Grib Practice 01 (From the Starpath Grib School)

Use grib file: GFS-sample-01.grb2. We use decimal Lat-Lon. N and E are positive. We use all true directions. Underway you may make other choices, or even use all compass on deck, and all true in the nav station. We will use all UTC for times, but underway you will have to go back and forth from UTC to ship's time.

You can use any Grib viewer for this exercise, XyGrib, qtVlm, OpenCPN, or the fine commercial products from LuckGrib and Expedition. Other nav programs such as Coastal Explorer or Time Zero also show grib files with convenient measurement tools. Don't forget the meteogram/meteotable option that many offer. Each Grib Viewer has its own way to set the forecast time to a specific value, but all let you do this. For more practice, consider our online course in marine weather.

(1a) What is the interval time step in this set of forecasts? (1b) What is the file size for this forecast set?

(2) What is the time and date of the first and last forecast in this set of forecasts?

(3) At the time of the first forecast, the Pacific High has two peaks. What are the peak high pressures in each of these Highs?

(4) what is the distance between these Highs and the bearing from northern most to southern most?

(5) Set the isobar spacing to be temporarily 1 mb (reduced from the normal 4 mb, which is typical default). Then looking at 12z on Feb 23 off the coast of California there are strong winds offshore and weak winds over the land of California, separated by a prominent pressure pattern.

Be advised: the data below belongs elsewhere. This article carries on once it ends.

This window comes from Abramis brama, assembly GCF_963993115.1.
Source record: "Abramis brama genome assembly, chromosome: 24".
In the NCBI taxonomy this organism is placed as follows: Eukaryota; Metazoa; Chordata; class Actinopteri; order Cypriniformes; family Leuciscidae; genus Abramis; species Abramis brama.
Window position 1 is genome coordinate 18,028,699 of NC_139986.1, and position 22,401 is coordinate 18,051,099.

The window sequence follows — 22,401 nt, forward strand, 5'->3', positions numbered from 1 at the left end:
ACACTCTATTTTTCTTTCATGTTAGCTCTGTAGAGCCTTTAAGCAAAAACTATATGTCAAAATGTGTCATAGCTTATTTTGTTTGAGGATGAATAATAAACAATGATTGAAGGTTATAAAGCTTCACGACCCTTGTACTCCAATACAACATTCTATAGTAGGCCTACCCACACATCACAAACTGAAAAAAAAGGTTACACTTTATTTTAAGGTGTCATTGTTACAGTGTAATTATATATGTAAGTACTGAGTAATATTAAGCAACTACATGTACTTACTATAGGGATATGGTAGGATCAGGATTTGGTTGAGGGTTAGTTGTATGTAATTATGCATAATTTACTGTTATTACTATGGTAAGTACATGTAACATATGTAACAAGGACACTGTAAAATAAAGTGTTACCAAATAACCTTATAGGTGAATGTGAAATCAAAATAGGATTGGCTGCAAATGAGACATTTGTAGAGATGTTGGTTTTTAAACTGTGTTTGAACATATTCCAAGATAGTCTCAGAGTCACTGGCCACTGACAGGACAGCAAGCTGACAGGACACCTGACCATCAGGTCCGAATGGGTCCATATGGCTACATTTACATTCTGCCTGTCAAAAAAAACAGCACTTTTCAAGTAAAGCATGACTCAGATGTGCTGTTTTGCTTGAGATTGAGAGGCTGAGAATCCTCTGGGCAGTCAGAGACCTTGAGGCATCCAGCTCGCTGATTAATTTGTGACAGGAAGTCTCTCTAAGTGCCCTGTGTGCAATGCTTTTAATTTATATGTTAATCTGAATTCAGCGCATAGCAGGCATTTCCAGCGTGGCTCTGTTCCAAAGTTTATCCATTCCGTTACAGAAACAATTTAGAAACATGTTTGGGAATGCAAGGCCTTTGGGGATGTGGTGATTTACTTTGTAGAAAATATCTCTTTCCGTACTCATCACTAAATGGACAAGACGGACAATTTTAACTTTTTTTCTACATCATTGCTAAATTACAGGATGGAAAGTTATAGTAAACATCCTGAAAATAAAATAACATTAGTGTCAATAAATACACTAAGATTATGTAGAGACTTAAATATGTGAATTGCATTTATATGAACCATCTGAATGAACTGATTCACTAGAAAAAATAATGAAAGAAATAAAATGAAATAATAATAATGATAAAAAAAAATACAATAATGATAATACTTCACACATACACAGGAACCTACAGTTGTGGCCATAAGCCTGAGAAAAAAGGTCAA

(5a) Is that pattern a trough or a ridge? Notice that this pattern is much more prominent at 1 mb spacing than at 4 mb.

(5b) how do you convince yourself this is a trough and not a ridge? After looking at the map with this pressure setting, you might want to return to the standard of 4 mb or maybe 2.

(6) This is a very unusual winter pressure in the Pacific in that we have an exceptionally strong Pacific High, with ocean-wide circulation around it. What are the typical trade winds south of this High on Feb 26 00z

(7) On Feb 26 at 00z, what is the pressure at (24, -144)?

(8) What is the pressure tendency according to this GFS forecast underneath the Golden Gate Bridge at 00z on Feb 26?

(9) This is an exercise in locating a place on the forecast map and using a measurement tool to find a location. Viewers do this in different ways. Once you find the point you care about you might put a marker there if your program allows that.

(9a) What is the wind speed, wind direction, and pressure 2 miles west of Pt Reyes Lighthouse (38.0, -123.02) at Drakes Bay on 21z, Feb 25?

(9b) What is the wind at that same point 6 hr later?